[Haskell-cafe] Can you do everything without shared-memory concurrency?

Richard A. O'Keefe ok at cs.otago.ac.nz
Mon Sep 8 22:34:03 EDT 2008

On 9 Sep 2008, at 8:15 am, Kyle Consalus wrote:

> Anyway, for the time being I believe there are operations that can be
> done with shared memory
> that can't be done with message passing if we make "good performance"
> a requirement.

One of our people here has been working on Distributed Shared Memory
for some years.  It's a programming model where you write AS IF you
had shared memory, but you really don't.  He actually uses plain C
with a library, but I've got a student project to wrap some syntax
around that.

	typedef struct Foo { ... variables ... } Foo;
	typedef struct Bar { ... variables ... } Bar;
	shared Foo foo;
	shared Bar bar;

	shared (const *f = &foo) {
	    ... here we have read access to f->variables ...
	shared (*b = &bar) {
	    ... here we have read-write access to b->variables ...

Underneath, it's message passing.  When you get a view on a
shared region, a copy is fetched from the cheapest source that has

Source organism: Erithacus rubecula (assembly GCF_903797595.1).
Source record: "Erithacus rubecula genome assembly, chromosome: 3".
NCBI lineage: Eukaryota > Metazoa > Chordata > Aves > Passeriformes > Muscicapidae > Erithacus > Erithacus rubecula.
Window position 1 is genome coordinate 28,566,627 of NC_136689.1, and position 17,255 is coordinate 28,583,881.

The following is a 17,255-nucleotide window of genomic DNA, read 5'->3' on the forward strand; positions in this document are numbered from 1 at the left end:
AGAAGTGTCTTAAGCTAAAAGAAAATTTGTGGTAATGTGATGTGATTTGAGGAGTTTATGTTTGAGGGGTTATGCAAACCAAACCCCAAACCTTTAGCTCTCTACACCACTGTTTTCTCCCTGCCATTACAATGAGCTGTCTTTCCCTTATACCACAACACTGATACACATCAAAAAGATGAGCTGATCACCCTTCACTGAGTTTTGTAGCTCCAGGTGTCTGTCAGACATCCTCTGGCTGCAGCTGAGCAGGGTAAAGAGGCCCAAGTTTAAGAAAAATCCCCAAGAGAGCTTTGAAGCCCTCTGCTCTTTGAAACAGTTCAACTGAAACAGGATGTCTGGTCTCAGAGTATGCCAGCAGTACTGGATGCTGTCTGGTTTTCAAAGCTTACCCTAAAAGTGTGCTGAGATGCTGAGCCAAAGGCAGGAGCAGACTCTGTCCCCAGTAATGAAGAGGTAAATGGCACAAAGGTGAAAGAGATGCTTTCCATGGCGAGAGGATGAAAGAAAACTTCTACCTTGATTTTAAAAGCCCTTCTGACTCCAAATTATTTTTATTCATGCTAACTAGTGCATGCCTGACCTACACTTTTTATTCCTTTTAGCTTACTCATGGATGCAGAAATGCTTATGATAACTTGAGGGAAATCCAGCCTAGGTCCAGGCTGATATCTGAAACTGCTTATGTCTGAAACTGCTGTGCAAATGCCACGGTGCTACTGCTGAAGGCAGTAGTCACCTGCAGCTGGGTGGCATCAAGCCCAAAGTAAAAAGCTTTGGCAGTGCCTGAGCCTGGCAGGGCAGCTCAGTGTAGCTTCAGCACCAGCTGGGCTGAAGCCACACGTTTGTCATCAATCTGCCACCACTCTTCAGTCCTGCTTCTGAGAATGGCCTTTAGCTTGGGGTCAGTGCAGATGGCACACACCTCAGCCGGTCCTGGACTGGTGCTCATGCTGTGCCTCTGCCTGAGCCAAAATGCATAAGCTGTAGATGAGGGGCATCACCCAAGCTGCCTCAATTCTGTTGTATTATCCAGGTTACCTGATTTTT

a current copy.  When you release a write view, you become the
holder of the only current copy.  Compressed differences are
sent around the local net.  Zhiyi Huang's library is called VODCA.
There's a plug-compatible version developed by his colleagues in
China called Maotai, so the _same_ code can be run on a multicore
system or on a network of workstations.  The trick is to choose the
chunk size of your problem so that computation and communication
costs are in the right balance.  This certainly seems to be adequate
for numerical software, raytracing, game playing, ...

One issue is that real shared memory comes at a price that most
people don't know they are paying.  We wouldn't need MOESI
protocols or the related bus traffic if there were known to be
no sharing, and one of the things that gets in the way of
massive multicore is keeping caches coherent.  No shared memory
=> no coherence problem => no extra bus traffic => faster.

If stupidity were a crime, who'd 'scape hanging?

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